Art was my first love. As a young child, I pored over my grandmother's books filled with art prints. I was particularly enamored of the Renaissance and Baroque masters and the Impressionists and Post-Impressionists. I loved the colors they used and their visions of foreign people and places seemed quite magical. To this day, I tend to view people in light of these images, imagining people I see in period costumes and musing about which painter would best portray them. My early exposure to the still lifes of Manet and CÚzanne taught me to see breathtaking richness in ordinary things.

My father was a commercial artist and taught me the rudiments of drawing. At age four, I won a prize in the local children's parade for my tricycle float, which was decorated with my drawings. In elementary school, teachers praised the "personality" they saw in my work. I executed many commissions for my elementary school peers, earning censure from my third grade teacher for "drawing all the time." Art training in school became more rigorous as I got older. I only earned a "C" in junior high art class due to my failure to draw accurate floor plans.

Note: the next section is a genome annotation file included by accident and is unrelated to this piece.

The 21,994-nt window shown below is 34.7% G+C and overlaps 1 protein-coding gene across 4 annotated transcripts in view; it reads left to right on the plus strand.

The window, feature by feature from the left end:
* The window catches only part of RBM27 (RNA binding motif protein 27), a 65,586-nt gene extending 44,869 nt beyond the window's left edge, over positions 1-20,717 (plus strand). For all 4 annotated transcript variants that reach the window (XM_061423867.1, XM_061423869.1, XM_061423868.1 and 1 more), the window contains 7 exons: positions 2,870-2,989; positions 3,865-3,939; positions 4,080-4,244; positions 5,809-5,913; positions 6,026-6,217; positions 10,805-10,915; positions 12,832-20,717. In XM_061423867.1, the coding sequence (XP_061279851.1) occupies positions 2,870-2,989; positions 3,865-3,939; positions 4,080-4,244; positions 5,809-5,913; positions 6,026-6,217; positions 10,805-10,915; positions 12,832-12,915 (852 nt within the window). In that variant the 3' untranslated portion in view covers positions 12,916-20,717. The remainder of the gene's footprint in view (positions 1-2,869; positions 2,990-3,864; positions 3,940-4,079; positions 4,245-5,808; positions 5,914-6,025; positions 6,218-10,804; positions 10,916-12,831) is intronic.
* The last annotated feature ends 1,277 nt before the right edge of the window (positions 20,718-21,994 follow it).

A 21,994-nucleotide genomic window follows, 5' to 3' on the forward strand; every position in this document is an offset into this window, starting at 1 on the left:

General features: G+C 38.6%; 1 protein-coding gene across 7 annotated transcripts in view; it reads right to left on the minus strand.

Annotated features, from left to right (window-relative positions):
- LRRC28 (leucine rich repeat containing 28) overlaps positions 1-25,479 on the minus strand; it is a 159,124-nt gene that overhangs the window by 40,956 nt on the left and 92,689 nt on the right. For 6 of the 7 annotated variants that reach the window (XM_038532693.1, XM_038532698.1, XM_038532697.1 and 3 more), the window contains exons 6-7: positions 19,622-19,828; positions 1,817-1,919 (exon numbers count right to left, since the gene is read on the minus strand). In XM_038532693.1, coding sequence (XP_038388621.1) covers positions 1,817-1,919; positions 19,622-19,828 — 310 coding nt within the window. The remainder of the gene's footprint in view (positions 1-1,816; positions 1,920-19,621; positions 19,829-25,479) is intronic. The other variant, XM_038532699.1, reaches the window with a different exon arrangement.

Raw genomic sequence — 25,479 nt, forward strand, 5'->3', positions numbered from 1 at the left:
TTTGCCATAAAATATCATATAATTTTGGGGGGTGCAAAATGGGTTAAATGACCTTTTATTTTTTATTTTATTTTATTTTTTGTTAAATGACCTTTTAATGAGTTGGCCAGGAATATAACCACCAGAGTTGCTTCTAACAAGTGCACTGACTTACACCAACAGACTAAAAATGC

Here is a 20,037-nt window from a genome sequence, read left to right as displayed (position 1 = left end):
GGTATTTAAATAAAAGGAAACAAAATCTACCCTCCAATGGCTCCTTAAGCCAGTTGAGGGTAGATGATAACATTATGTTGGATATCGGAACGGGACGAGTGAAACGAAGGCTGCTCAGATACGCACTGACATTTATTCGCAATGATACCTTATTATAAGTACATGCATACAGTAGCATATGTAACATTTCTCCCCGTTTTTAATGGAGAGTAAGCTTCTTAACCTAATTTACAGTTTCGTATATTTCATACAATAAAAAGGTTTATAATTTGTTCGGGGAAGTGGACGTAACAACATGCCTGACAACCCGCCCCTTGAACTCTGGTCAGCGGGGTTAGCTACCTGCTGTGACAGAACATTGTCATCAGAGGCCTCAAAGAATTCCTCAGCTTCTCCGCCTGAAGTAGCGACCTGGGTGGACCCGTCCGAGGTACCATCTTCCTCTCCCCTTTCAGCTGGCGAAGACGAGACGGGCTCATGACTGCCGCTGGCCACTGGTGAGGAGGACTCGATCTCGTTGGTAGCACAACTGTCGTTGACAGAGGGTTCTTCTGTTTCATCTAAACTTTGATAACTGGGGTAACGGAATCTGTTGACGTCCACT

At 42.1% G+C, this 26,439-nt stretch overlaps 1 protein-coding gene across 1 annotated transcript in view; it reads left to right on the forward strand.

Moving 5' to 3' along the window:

Visual art eventually took a back seat to acting and addictive reading. By high school, "Protesting The Establishment" was my primary creative outlet. I enrolled in one painting class in college where, in the age of Abstract Expressionism, I drew criticism from my peers for being "too illustrative." In adulthood, I became a psychotherapist and mother of two children. I tried a variety of crafts, including handweaving and paper arts but felt restricted by the technical requirements.

In 1990, I got brave enough to pick up a brush again and started with decorative surface design. By 1994, the pillow covers I was making began to look suspiciously like paintings. After a life-changing trip to Italy the following year, I switched to oil and canvas. Since that time, I have devoted myself to making art. I continue to study from my historical mentors and to be inspired by the magical qualities of paint.

Serena Barton